We may have a productive cow with a great gross margin, but one cow won’t be enough to cover our overheads. We need more cows … at least we need more something!

Turnover refers to the number of units in an enterprise (e.g. the number of cows or steers that we have). A business can increase turnover by increasing the scale of an enterprise or by adding enterprises. Increasing turnover, provided that the gross margin per unit is healthy, is the third secret for increasing profit.

There are three, and only three ways to increase profit in your business. All three are in play in your business all the time, but only one of them is the most important right now. Do you know which of the three secrets is your biggest problem and which offers you the greatest opportunity? If you are ranching for profit you’d better find out!

Finding Your Deadwood will show you how to tell which of the three secrets you should focus on now. To hear how one RFP graduate applied the three secrets to increase profit watch John’s Story.

AG Talk – quote for grazing. Keep it Simple

Don’t seed or fertilize anything. Buy a couple of OBriens reels, poly wire and step in pigtails (Kencove Fence) and a good solar fencer. Max investment $1,600.00, utilize high stock density grazing to get this 10 year dormant grass back in shape.

You don’t need fertilizer if your grazing properly with daily moves allowing for the required amount of rest. 30 days is not enough rest, your going to run out of grass. A 30 day rotation is fine for one turn, but then every subsequent turn after that will get faster. Meaning your grass was not rested enough to re-graze. You eventually exhaust the root reserves and its just like driving a truck 50 miles a day and only putting in enough gas for 30 miles of driving at the end of each day. Its only a matter of time and your going to be out of gas, The grass is the same way, its fuel tank (root reserves) must be refueled to full capacity before you return to graze again or your going to run out of grass.

You will likely have lots of waste (trampled grass) in this 10 year dormant grass, that should not be viewed as a problem. That trampled grass is what feeds the mini critters in the soil, and they are needed to recycle all the manure urine and trampled grass back into new vigorous grass growth naturally. Fertilizers Herbicides, Insecticides all work against the soil microbes and drastically reduce the presence of Earth Worms as well. Cows, grass and fencing to control their grazing is all you need.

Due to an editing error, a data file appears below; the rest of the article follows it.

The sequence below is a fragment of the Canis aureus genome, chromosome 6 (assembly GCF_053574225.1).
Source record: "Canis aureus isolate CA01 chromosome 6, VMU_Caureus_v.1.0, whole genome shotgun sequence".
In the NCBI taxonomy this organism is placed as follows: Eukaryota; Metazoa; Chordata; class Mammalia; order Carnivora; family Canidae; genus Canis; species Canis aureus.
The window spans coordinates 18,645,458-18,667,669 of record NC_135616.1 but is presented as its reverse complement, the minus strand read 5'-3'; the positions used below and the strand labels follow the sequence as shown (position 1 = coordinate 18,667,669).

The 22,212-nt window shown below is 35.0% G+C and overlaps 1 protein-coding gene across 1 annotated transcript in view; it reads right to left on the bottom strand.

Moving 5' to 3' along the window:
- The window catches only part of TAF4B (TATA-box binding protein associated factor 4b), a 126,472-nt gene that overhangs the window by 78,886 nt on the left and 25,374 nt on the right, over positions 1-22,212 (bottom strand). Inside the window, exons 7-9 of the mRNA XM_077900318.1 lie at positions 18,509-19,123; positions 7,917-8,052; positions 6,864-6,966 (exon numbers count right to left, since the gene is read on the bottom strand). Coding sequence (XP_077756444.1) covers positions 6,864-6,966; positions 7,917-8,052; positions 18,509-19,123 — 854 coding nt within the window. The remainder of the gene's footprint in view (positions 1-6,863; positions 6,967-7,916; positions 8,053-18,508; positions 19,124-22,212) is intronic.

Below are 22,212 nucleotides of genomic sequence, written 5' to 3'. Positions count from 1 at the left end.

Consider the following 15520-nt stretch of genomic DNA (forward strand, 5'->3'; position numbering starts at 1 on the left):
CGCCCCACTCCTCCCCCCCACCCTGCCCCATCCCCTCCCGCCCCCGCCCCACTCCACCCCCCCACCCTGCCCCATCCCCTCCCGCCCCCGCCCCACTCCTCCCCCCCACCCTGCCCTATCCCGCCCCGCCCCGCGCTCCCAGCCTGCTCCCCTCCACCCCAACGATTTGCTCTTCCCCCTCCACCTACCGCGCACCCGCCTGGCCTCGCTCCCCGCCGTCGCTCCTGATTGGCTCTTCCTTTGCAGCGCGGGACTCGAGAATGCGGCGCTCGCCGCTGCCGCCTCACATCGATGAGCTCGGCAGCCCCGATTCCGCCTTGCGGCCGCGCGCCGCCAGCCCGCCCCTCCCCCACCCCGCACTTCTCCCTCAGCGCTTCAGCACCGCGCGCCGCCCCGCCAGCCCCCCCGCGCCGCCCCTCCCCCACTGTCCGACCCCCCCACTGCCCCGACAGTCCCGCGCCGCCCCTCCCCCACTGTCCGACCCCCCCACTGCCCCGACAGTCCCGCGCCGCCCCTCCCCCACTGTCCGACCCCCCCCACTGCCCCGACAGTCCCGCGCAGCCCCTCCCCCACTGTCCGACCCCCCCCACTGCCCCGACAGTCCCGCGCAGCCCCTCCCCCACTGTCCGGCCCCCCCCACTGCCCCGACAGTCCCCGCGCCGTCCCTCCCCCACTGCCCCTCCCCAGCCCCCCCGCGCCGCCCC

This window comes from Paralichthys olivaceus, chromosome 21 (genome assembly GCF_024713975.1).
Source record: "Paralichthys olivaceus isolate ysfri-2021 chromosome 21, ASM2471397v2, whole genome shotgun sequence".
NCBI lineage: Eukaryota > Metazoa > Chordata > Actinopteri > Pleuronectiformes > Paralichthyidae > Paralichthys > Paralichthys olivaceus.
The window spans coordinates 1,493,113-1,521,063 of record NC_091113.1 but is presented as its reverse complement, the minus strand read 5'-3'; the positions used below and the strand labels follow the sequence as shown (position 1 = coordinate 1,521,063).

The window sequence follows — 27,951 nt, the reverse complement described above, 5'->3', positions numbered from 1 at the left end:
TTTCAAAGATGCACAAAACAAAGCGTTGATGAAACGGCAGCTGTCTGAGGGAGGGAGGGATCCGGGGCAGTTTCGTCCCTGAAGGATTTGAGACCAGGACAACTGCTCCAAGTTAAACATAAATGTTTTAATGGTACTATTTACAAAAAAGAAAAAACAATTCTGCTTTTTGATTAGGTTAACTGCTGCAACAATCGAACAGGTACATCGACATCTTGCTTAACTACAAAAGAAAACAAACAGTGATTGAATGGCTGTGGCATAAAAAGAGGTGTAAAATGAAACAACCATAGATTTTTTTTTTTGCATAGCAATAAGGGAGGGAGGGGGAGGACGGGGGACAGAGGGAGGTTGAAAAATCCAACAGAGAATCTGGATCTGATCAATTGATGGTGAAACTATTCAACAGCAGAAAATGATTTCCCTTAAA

And here is the hardest part, put all the seed fertilizer herbicide and equipment money in the bank and leave it there. You can not buy your way to prosperity. The best place you can spend money is by buying a good style cafeteria mineral feeder and keep it stocked with the 11 different minerals (less than $200,00 worth of minerals) keep it supplied as they consume the minerals. It will change often as far as what they need.

Then stand back and let the Cows do the work for you. The goal is to extend the grazing season as long as you can. It gets better in time as your learning curve progresses. Spend time observing your stock, what they are doing and what is happening in your grass as it improves.

Clovers will come back naturally as will other grasses that may not be there now. Every day you don’t feed hay is like putting those dollars directly into your pocket. Those Canadian Thistles are like Candy to a Cow, mine eat them to the ground, high Calcium makes them a treat to a Cows appetite.

The seed bank is already in the soil it just needs hoof action to kick it into the growth mode. If bragging rights are important to you then you should be warned the learning curve is not straight up. The learning curve is actually an inverse curve, you will make mistakes, its sort of like jumping off a cliff. But hang in there and be brave because most people bail out just before they would have started to make some noticeable gains at the bottom of the learning curve.

With persistence and some self discipline you will be a winner. Just let the Cows do their thing they will show you how its done. Fence control, proper rest of the grass with water and minerals are all you need. All else is just like recreational tillage. There is nothing so useless as doing efficiently that which should not be done at all “Pete Drucker”

If you have problems or questions as you progress let me know, there is usually a simple solution to any problems that arise. E-mail is good, and good luck with the grazing, don’t let anybody convince you it will never work!! Prove them wrong